Stories tagged kissing


Sweet idea: We like kisses, but why? Science has some answers
Sweet idea: We like kisses, but why? Science has some answersCourtesy Bob.Fornal
What do you get when you cross Scientific American and Cosmopolitan magazines?

You get the most comprehensive article I’ve ever seen on the science at play when we kiss.

So if you’re still looking for that new twist to your Valentine’s Day plans, pull up a computer screen together with your honey and find out what makes a kiss so special. The full, deep story is available here for your enjoyment. If you’re looking for less commitment, below are some quick pecks of information.

• Evolutionary roots: Cheap romance novels may take about the hunger for a kiss, but biologists think that there are strong evolutionary roots to the process of kissing. They trace it back to actions we still see in chimps, where mothers will pre-chew food for their young and pass them on to the little ones lip-to-lip. In humans over time, pressing lips together may have become a way to comfort troubled children and eventually express love and affection.

• Kissing chemistry: It’s still being debated if humans react to pheromones, which are silent chemical communication devices that animals produce. But if we do, kissing would be a highly efficient way to pass pheromones from one person to another. What’s still not known is if we have pheromone receptors in our nose or mouth area.

Match making: One study says that a first kiss can play a big role on if a relationship leads to life-long love.
Match making: One study says that a first kiss can play a big role on if a relationship leads to life-long love.Courtesy WTL photos
• More chemistry: Our lips have the thinnest layer of skin of any part of our body. Along with that, they are packed with more neurons than any other part of our body. That combination makes for a very sensitive area for shooting feelings back and forth to our brains. Also, kissing activates chemicals in our brains associated with pleasure, euphoria and connection. Researchers have seen spikes in brain activity while monitoring people electronically while viewing images of people they love.

• Mate selection: A first kiss can be a make-or-break encounter. In a recent Gallup Poll, around 60 percent of men and women report losing attraction to someone of the opposite sex after a non-satisfactory first kiss. The study went on to say that females will use a kiss to judge the level of commitment from a male, is he someone who will help them raise any young ones they may conceive.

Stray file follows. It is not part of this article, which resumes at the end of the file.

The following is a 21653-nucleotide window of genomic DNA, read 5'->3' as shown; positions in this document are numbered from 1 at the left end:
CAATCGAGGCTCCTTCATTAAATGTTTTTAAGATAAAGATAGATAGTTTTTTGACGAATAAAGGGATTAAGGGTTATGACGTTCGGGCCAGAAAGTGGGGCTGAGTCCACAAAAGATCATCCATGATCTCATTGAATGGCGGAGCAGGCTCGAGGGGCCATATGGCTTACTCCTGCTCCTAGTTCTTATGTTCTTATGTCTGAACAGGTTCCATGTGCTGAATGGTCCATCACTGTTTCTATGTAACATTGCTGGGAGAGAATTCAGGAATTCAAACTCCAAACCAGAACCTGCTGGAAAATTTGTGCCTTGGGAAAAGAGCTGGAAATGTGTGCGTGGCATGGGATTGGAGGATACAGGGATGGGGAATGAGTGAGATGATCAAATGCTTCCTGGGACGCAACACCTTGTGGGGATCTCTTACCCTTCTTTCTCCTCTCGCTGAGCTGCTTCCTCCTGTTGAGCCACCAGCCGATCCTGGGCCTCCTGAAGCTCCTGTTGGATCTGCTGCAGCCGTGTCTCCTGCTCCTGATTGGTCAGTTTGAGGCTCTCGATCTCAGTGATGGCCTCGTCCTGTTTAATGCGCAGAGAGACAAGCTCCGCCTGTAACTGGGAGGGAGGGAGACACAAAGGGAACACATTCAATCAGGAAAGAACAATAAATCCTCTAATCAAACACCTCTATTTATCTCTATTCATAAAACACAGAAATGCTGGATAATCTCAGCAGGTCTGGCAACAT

• Kissing trivia: A German researcher found that couples are twice as likely to tilt their heads to the right, rather than left, when kissing. He chalks it up the predominance of right-handedness.

Ten percent of the human cultures on Earth do not kiss.

The scientific term for kissing is osculation.

So, what I really want to know is what kind of lab situations to they have to test out all these kissing theories and how can I get a job there?


Why do we kiss?

Kissing science: photo credit: David Ball
Kissing science: photo credit: David Ball
George Gallup says the first kiss a couple share could make or break the relationship. Two thirds of women (59% of men) reported on occasion finding themselves attracted to someone, only to lose interest after kissing them for the first time.

"The complicated exchange of information that occurs during a kiss may inform evolved, unconscious mechanisms about instances of possible genetic incompatibility," Gallup says.

Evolutionary Psychology

Gallup surveyed 1041 students on their attitudes to kissing (Evolutionary Psychology, vol 5, p 612) pdf.

Results showed that females place more importance on kissing as a mate assessment device and as a means of initiating, maintaining, and monitoring the current status of their relationship with a long-term partner. In contrast, males place less importance on kissing, especially with short-term partners, and appear to use kissing to increase the likelihood of having sex. The results suggest that kissing may play an important role as an adaptive courtship/mating ritual.

This study addresses variables like breath odor, tongue contact, attractiveness, and kissing after sex, comparing the difference between males and females.

Souce: New Scientist Tech.